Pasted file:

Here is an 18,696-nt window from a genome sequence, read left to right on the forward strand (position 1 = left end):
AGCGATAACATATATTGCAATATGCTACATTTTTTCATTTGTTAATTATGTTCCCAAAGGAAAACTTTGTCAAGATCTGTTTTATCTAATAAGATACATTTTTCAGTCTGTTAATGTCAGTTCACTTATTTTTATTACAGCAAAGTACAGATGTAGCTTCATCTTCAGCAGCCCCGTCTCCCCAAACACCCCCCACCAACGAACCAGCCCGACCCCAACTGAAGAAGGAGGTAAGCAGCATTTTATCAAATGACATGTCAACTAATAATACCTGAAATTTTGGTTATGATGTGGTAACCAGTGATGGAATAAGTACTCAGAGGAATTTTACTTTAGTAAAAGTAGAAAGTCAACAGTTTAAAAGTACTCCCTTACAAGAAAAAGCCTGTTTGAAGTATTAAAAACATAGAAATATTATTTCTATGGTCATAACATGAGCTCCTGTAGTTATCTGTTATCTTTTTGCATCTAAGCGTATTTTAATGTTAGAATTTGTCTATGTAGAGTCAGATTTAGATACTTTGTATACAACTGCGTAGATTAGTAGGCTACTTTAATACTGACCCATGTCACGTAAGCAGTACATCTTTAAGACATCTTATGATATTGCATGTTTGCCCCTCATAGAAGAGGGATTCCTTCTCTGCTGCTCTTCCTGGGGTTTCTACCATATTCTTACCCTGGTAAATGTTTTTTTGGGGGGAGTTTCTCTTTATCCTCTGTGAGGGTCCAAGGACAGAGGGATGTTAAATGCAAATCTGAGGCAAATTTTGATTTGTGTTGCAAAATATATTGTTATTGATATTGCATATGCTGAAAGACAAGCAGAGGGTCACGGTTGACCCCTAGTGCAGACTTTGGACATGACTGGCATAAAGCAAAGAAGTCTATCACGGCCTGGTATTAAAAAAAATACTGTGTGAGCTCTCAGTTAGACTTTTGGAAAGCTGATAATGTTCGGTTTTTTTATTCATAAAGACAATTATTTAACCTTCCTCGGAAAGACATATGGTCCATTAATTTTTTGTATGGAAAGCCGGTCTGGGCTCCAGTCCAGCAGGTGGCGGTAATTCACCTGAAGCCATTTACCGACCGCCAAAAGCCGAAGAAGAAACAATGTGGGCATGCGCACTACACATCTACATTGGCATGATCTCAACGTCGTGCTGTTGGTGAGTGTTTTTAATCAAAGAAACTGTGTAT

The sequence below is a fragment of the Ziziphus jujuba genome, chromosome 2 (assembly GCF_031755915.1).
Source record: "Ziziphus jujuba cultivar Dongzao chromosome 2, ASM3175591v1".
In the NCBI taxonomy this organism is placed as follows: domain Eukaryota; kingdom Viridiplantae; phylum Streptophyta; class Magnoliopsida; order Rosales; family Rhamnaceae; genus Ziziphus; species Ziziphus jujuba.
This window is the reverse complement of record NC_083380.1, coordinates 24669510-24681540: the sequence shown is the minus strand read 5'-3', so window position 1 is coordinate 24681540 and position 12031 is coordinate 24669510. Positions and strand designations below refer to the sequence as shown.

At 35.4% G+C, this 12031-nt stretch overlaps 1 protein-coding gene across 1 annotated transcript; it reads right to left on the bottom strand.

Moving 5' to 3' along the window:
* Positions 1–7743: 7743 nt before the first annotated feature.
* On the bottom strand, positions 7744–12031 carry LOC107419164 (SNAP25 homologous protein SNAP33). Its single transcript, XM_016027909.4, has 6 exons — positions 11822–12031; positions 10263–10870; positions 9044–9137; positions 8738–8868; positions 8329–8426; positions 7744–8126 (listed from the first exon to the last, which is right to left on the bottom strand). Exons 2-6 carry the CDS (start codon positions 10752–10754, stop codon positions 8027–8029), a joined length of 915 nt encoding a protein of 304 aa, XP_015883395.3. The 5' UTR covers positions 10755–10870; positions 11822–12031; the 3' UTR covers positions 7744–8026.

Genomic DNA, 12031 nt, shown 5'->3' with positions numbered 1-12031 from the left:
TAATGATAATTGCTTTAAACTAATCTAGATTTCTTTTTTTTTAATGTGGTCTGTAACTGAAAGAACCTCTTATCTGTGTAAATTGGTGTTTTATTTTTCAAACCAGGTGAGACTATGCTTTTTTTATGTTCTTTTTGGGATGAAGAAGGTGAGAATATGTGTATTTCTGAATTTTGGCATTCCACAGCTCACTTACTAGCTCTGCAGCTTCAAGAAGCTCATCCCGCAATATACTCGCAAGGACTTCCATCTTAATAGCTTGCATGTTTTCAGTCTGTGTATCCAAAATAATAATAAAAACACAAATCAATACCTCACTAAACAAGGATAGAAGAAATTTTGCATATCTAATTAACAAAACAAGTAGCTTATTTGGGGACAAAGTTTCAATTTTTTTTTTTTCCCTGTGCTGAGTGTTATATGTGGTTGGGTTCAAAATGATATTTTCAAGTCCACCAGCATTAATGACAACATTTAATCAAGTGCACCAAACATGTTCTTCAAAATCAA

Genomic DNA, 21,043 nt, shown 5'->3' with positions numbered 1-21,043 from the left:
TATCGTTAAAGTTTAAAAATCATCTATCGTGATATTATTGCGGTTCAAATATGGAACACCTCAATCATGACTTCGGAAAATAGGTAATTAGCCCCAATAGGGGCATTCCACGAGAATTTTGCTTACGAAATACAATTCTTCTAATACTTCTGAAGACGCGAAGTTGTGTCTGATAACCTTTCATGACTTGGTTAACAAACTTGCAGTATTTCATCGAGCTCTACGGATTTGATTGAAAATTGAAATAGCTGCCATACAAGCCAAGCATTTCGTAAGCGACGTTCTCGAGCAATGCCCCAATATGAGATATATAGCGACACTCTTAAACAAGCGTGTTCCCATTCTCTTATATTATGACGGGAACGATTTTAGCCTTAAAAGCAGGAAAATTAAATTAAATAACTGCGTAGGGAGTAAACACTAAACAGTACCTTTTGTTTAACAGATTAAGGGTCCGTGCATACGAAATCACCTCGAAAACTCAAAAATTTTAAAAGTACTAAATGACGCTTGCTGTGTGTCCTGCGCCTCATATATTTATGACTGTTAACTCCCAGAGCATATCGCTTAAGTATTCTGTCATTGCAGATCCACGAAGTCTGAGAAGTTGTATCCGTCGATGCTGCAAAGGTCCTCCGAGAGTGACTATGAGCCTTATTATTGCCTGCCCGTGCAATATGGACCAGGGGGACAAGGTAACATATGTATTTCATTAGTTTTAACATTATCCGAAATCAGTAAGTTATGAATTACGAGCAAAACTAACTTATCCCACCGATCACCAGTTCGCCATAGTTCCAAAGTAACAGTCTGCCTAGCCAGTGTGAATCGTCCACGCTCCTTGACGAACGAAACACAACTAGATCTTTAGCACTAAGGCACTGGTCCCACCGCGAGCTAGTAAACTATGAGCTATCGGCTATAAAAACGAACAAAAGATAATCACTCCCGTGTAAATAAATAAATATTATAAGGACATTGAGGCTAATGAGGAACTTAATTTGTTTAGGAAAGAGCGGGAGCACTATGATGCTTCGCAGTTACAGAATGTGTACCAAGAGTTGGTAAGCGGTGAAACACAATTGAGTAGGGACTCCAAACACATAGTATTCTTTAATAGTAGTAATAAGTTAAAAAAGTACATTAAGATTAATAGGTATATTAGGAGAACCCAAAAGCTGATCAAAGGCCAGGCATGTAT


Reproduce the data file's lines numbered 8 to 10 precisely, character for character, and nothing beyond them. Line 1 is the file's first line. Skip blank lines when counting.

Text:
Moving 5' to 3' along the window:
* Positions 1–7743: 7743 nt before the first annotated feature.
* On the bottom strand, positions 7744–12031 carry LOC107419164 (SNAP25 homologous protein SNAP33). Its single transcript, XM_016027909.4, has 6 exons — positions 11822–12031; positions 10263–10870; positions 9044–9137; positions 8738–8868; positions 8329–8426; positions 7744–8126 (listed from the first exon to the last, which is right to left on the bottom strand). Exons 2-6 carry the CDS (start codon positions 10752–10754, stop codon positions 8027–8029), a joined length of 915 nt encoding a protein of 304 aa, XP_015883395.3. The 5' UTR covers positions 10755–10870; positions 11822–12031; the 3' UTR covers positions 7744–8026.